Howard Dodson, retired Director of the Schomburg Center for Research in Black Culture will be leading the discussion following the screening. The Schomburg Center is one of four research libraries within the New York Public Library and is recognized as one of the leading institutions of its kind in the world. An international research and cultural icon located in Harlem, the Center has collected, preserved, and provided access to materials documenting black life, and promoted the study and interpretation of the history and culture of peoples of African
descent. The Center attracts scholars from across the nation and the world who utilize the Center’s comprehensive collection of general, rare, and unique materials to deepen their knowledge of and scholarship about the African American experience and the African experience in the Diaspora.

Mr. Dodson served as Director of the Schomburg Center for 25 years. During his tenure, the holdings grew from 5 to 10 million items, and the attendance tripled to around 120,000 visitors a year. He secured the collections of Melville J. Herskovits, John Henrik Clarke, Lorraine Hansberry, Malcolm X, and Nat King Cole, among others.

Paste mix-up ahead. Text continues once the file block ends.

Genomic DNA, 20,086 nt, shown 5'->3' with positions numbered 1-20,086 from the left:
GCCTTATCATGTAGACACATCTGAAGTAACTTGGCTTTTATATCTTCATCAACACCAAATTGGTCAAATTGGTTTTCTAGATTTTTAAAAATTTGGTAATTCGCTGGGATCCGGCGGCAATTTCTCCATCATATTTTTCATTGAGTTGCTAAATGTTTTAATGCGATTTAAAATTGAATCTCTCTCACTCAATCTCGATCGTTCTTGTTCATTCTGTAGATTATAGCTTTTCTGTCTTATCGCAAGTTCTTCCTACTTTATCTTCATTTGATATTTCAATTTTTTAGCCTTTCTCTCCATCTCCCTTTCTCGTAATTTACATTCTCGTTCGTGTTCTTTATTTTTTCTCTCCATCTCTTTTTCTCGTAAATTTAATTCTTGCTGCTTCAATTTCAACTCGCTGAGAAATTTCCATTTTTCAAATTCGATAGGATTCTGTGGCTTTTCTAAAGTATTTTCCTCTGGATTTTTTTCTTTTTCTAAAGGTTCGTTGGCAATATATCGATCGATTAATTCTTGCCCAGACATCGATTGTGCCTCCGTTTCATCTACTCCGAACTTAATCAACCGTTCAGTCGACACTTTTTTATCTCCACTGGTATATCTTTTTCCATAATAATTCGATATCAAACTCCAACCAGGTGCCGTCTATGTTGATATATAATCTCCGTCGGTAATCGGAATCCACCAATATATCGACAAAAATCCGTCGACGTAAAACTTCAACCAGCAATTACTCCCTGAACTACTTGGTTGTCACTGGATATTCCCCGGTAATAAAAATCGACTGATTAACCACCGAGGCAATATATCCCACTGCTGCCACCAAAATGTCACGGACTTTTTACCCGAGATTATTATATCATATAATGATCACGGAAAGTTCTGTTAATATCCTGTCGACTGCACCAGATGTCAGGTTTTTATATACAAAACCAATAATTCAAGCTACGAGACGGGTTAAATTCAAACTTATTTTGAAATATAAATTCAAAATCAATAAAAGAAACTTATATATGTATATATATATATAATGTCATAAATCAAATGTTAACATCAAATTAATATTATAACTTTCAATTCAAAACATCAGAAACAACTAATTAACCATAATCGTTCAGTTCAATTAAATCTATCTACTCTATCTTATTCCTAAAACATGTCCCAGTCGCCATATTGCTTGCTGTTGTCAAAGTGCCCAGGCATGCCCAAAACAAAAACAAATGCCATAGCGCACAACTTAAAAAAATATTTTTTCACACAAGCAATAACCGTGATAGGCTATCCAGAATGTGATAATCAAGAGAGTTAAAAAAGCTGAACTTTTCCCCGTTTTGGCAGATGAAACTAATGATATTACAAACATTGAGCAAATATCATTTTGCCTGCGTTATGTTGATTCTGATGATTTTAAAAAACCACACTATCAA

Rosenwald, directed by Aviva Kemper, documents his life and philanthropy. To learn more about the film, and to watch the trailer, visit www.rosenwaldfilm.org. For further information or to register for the viewing, please call 904.899.6038 or register now.

 

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FREE TUESDAY LECTURE: WHY DOES WAR NEED ART?

Jan

17

WRITTEN BY KELSEY GOGA, MARKETING INTERN

Tuesday, January 17
7 to 8 p.m. | Free

James McBey (British, 1883 – 1959), ‘Unknown Frenchmen’, 1917, Drypoint, Gift of Mrs. James McBey, AG.1961.1.70